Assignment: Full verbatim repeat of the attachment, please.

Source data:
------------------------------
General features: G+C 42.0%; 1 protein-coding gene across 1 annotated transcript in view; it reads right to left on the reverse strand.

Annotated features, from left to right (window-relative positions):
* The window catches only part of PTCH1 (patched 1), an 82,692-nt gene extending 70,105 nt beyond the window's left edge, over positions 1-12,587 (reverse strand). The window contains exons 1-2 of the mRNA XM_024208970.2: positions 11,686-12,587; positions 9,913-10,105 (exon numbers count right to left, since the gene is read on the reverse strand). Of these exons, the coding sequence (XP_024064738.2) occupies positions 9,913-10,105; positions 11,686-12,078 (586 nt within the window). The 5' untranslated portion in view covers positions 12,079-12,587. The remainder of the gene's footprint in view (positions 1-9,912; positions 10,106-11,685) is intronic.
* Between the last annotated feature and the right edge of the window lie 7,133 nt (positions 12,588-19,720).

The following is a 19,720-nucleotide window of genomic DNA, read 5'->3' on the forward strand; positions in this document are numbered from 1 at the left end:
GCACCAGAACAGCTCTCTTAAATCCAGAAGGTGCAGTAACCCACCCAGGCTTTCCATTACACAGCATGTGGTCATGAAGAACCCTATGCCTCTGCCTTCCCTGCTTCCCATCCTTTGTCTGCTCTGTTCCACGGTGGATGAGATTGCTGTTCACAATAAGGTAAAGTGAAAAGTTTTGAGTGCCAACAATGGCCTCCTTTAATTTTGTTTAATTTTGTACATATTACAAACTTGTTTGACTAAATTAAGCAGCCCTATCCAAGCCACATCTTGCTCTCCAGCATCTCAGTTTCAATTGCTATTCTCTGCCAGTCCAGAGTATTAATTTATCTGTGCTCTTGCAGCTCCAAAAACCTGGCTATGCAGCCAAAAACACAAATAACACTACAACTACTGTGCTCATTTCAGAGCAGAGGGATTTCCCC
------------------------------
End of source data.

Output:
General features: G+C 42.0%; 1 protein-coding gene across 1 annotated transcript in view; it reads right to left on the reverse strand.

Annotated features, from left to right (window-relative positions):
* The window catches only part of PTCH1 (patched 1), an 82,692-nt gene extending 70,105 nt beyond the window's left edge, over positions 1-12,587 (reverse strand). The window contains exons 1-2 of the mRNA XM_024208970.2: positions 11,686-12,587; positions 9,913-10,105 (exon numbers count right to left, since the gene is read on the reverse strand). Of these exons, the coding sequence (XP_024064738.2) occupies positions 9,913-10,105; positions 11,686-12,078 (586 nt within the window). The 5' untranslated portion in view covers positions 12,079-12,587. The remainder of the gene's footprint in view (positions 1-9,912; positions 10,106-11,685) is intronic.
* Between the last annotated feature and the right edge of the window lie 7,133 nt (positions 12,588-19,720).

The following is a 19,720-nucleotide window of genomic DNA, read 5'->3' on the forward strand; positions in this document are numbered from 1 at the left end:
GCACCAGAACAGCTCTCTTAAATCCAGAAGGTGCAGTAACCCACCCAGGCTTTCCATTACACAGCATGTGGTCATGAAGAACCCTATGCCTCTGCCTTCCCTGCTTCCCATCCTTTGTCTGCTCTGTTCCACGGTGGATGAGATTGCTGTTCACAATAAGGTAAAGTGAAAAGTTTTGAGTGCCAACAATGGCCTCCTTTAATTTTGTTTAATTTTGTACATATTACAAACTTGTTTGACTAAATTAAGCAGCCCTATCCAAGCCACATCTTGCTCTCCAGCATCTCAGTTTCAATTGCTATTCTCTGCCAGTCCAGAGTATTAATTTATCTGTGCTCTTGCAGCTCCAAAAACCTGGCTATGCAGCCAAAAACACAAATAACACTACAACTACTGTGCTCATTTCAGAGCAGAGGGATTTCCCC